Matt Barton's blog

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Atari 800/130/5200 Emulation for your PSP!

PSPPSPIf anyone has an extra Sony PSP sitting around, please consider shipping it to me! Everytime I turn around there's something like this Atari 800/5200 emulator out for it. How cool would it be to play the original M.U.L.E. on your PSP? By the way, if anyone tries out this emulator, let us know your thoughts!

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A Review of "Missing Since January"

Missing Since January: The SKL Network, the in-game homepage.Missing Since January: The SKL Network, the in-game homepage.Missing Since January (MSJ), re-released in 2004 by the Adventure Company, is an American re-release of a game called In Memoriam, developed by the French Lexis Numérique company and published by Ubisoft SA and Dreamcatcher Interactive in 2003. The big gimmick is what I might call a "virtual reality" setup--playing the game requires moving beyond the program itself and doing Google searches. Players will also periodically receive emails containing clues or information, some of which are vital. It's pretty easy to see the problems that could arise from this setup, but it works. Plus, considering the game is now selling for $10 in various retail bargain bins (I got mine at Best Buy), it's definitely worth checking out.

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Mario Kart Mod for Half-Life 2 Engine

Mario Kart Source: A Half-Life 2 ModMario Kart Source: A Half-Life 2 ModIn the tradition of creative and unanticipated applications for game engines, Mario Kart Source is a Mario Kart 64 modding project for Half-Life 2. Judging by the screenshots and videoclips available on their homepage, this project might be something to keep an eye on. Mario Kart was always my favorite multiplayer racing game--good family fun. I'm sure it's also great for folks who bought Half-Life 2 and want to stretch their buck with a good homebrew mod for its engine. Unfortunately, it's unclear how long we will have to wait for the official release.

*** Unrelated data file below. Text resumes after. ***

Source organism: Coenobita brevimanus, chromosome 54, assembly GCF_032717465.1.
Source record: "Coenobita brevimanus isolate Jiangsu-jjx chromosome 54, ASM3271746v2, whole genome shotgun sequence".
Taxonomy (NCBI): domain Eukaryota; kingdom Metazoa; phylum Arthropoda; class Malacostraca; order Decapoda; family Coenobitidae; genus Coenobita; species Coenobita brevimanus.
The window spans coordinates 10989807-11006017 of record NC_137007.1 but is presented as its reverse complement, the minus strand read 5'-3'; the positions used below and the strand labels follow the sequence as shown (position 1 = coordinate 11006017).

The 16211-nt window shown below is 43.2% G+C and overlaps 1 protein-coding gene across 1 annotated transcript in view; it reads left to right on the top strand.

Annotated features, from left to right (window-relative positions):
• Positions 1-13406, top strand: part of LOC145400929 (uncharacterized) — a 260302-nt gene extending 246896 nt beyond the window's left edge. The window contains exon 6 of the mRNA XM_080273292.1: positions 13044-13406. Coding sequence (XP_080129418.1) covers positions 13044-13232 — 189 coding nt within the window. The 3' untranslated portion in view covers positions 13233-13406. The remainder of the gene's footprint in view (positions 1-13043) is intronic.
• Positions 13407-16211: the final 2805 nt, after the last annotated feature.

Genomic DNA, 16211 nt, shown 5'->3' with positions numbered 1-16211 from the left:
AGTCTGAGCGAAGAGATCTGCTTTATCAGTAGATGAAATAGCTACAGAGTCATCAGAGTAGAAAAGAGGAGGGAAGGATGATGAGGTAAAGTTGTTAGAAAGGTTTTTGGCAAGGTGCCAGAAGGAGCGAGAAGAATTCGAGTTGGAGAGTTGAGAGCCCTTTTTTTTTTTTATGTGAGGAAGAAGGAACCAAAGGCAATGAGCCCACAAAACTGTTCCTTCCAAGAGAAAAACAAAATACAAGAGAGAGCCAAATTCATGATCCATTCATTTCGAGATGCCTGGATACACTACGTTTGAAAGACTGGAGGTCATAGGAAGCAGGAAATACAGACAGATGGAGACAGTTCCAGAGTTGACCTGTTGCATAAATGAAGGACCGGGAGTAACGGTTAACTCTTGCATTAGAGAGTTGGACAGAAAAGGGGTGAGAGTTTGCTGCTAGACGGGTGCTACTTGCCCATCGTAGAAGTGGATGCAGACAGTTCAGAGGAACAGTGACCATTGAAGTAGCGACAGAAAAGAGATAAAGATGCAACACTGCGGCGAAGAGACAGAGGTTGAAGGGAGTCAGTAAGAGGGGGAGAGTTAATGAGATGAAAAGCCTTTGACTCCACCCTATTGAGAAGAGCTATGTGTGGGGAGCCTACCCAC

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Blizzard's Secret Sauce

Don't you wish we didn't have the World of Warcraft? I can't get away from it. Nearly everyone I know who is into gaming these days speaks "WoW" instead of English. I get asked more often about my nonexistent WoW characters than my birth sign! How did this happen? The Escapist is running a great piece called Secret Sauce: The Rise of Blizzard.

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"You're Not Worthy": A History of Over-the-Top Game Ads

Infocom's Brain Ad: But Mom, I asked for King's Quest!Infocom's Brain Ad: But Mom, I asked for King's Quest!Gamesetwatch is quickly becoming one of my favorite blogs, if for no other reason than they consistently post great stuff like Game Ads A-Go-Go: Visual Hyperbole, a look at silly game ads that put the hype in hyperbole. What I want to know is why videogames are so prone to over-hyping. Unfortunately, the hype works like a feedback loop, so that every new product has to up the ante with even more hype. The new Madden game? Oh, I guess it's probably even more realistic than actually being on the field...At least Nintendo had the sense to scale down the "Revolution" and go with something a wii bit more sensible.

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Videotopia and Videogame Addiction